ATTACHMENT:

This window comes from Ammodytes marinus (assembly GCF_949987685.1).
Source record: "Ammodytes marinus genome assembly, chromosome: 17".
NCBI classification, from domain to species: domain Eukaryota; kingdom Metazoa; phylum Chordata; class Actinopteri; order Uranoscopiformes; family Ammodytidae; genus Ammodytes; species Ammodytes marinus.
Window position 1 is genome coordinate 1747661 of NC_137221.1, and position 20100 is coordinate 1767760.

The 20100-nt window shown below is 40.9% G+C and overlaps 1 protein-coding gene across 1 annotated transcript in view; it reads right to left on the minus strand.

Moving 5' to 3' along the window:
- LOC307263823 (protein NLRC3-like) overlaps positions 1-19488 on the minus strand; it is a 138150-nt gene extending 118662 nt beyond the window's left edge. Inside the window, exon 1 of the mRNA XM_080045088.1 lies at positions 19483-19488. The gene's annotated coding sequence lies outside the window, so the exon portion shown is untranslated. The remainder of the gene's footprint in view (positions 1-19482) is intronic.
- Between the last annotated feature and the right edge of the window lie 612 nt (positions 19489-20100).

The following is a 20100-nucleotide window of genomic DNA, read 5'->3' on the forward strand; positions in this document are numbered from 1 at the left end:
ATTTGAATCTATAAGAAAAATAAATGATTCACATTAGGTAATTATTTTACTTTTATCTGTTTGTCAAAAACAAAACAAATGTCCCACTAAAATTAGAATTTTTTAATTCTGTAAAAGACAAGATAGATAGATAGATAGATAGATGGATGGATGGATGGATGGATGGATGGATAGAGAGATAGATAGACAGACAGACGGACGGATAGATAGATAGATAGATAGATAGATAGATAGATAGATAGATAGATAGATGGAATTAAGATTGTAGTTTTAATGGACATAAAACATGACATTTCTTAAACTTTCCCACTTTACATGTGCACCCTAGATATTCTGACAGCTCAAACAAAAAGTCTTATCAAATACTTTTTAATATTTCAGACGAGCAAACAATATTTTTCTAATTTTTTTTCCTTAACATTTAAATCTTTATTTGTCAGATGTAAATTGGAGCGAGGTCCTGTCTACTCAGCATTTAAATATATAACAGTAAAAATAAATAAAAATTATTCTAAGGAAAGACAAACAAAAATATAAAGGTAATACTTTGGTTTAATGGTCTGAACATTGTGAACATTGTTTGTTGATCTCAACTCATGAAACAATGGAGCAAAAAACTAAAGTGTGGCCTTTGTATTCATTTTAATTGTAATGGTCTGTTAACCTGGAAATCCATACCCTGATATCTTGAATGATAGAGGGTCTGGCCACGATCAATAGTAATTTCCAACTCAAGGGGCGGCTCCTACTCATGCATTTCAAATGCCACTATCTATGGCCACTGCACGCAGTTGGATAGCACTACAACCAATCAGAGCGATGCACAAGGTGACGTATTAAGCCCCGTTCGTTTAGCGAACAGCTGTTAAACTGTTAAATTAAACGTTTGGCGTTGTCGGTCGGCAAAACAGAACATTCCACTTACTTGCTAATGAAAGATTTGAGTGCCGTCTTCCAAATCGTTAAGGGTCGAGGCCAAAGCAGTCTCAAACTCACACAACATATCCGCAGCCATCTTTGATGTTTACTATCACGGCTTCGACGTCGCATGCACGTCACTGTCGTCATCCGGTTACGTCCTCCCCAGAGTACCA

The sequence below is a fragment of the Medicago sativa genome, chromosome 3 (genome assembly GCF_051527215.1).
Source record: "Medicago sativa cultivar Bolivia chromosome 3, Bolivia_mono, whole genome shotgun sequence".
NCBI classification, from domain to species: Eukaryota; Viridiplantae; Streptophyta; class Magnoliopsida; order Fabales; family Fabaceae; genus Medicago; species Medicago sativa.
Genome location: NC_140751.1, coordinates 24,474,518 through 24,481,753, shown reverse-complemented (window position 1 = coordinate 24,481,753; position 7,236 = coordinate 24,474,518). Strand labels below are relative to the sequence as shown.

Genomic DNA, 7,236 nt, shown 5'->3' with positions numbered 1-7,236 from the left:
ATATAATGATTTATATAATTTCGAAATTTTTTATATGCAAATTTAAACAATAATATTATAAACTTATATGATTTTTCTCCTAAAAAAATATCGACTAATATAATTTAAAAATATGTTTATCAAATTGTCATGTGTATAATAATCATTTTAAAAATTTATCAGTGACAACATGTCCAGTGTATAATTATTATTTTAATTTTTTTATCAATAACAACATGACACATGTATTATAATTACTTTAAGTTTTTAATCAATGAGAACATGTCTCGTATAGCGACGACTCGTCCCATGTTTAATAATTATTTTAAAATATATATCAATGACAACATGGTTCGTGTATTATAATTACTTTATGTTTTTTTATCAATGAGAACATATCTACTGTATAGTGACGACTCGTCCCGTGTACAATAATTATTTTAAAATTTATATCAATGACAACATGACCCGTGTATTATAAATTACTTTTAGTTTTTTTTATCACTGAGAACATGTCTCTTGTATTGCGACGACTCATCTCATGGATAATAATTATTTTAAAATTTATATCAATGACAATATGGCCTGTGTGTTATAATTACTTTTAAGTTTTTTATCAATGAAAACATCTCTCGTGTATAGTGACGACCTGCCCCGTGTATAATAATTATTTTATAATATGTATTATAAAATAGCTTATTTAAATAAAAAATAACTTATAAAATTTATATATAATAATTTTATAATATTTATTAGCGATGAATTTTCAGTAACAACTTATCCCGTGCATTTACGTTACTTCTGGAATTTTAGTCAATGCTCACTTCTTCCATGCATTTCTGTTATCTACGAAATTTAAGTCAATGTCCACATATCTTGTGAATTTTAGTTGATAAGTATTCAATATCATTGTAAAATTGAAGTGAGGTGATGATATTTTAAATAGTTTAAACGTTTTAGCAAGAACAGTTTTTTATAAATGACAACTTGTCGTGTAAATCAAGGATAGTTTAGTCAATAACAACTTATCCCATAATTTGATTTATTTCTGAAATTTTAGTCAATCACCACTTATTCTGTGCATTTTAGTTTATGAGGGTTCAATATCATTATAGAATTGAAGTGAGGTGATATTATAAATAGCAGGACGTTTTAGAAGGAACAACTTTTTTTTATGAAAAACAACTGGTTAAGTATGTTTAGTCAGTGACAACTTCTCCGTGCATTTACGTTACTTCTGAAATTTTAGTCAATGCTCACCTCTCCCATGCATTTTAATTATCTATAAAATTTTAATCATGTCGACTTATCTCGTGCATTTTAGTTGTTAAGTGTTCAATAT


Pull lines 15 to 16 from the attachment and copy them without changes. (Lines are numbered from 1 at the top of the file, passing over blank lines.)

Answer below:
Genomic DNA, 7,236 nt, shown 5'->3' with positions numbered 1-7,236 from the left:
ATATAATGATTTATATAATTTCGAAATTTTTTATATGCAAATTTAAACAATAATATTATAAACTTATATGATTTTTCTCCTAAAAAAATATCGACTAATATAATTTAAAAATATGTTTATCAAATTGTCATGTGTATAATAATCATTTTAAAAATTTATCAGTGACAACATGTCCAGTGTATAATTATTATTTTAATTTTTTTATCAATAACAACATGACACATGTATTATAATTACTTTAAGTTTTTAATCAATGAGAACATGTCTCGTATAGCGACGACTCGTCCCATGTTTAATAATTATTTTAAAATATATATCAATGACAACATGGTTCGTGTATTATAATTACTTTATGTTTTTTTATCAATGAGAACATATCTACTGTATAGTGACGACTCGTCCCGTGTACAATAATTATTTTAAAATTTATATCAATGACAACATGACCCGTGTATTATAAATTACTTTTAGTTTTTTTTATCACTGAGAACATGTCTCTTGTATTGCGACGACTCATCTCATGGATAATAATTATTTTAAAATTTATATCAATGACAATATGGCCTGTGTGTTATAATTACTTTTAAGTTTTTTATCAATGAAAACATCTCTCGTGTATAGTGACGACCTGCCCCGTGTATAATAATTATTTTATAATATGTATTATAAAATAGCTTATTTAAATAAAAAATAACTTATAAAATTTATATATAATAATTTTATAATATTTATTAGCGATGAATTTTCAGTAACAACTTATCCCGTGCATTTACGTTACTTCTGGAATTTTAGTCAATGCTCACTTCTTCCATGCATTTCTGTTATCTACGAAATTTAAGTCAATGTCCACATATCTTGTGAATTTTAGTTGATAAGTATTCAATATCATTGTAAAATTGAAGTGAGGTGATGATATTTTAAATAGTTTAAACGTTTTAGCAAGAACAGTTTTTTATAAATGACAACTTGTCGTGTAAATCAAGGATAGTTTAGTCAATAACAACTTATCCCATAATTTGATTTATTTCTGAAATTTTAGTCAATCACCACTTATTCTGTGCATTTTAGTTTATGAGGGTTCAATATCATTATAGAATTGAAGTGAGGTGATATTATAAATAGCAGGACGTTTTAGAAGGAACAACTTTTTTTTATGAAAAACAACTGGTTAAGTATGTTTAGTCAGTGACAACTTCTCCGTGCATTTACGTTACTTCTGAAATTTTAGTCAATGCTCACCTCTCCCATGCATTTTAATTATCTATAAAATTTTAATCATGTCGACTTATCTCGTGCATTTTAGTTGTTAAGTGTTCAATAT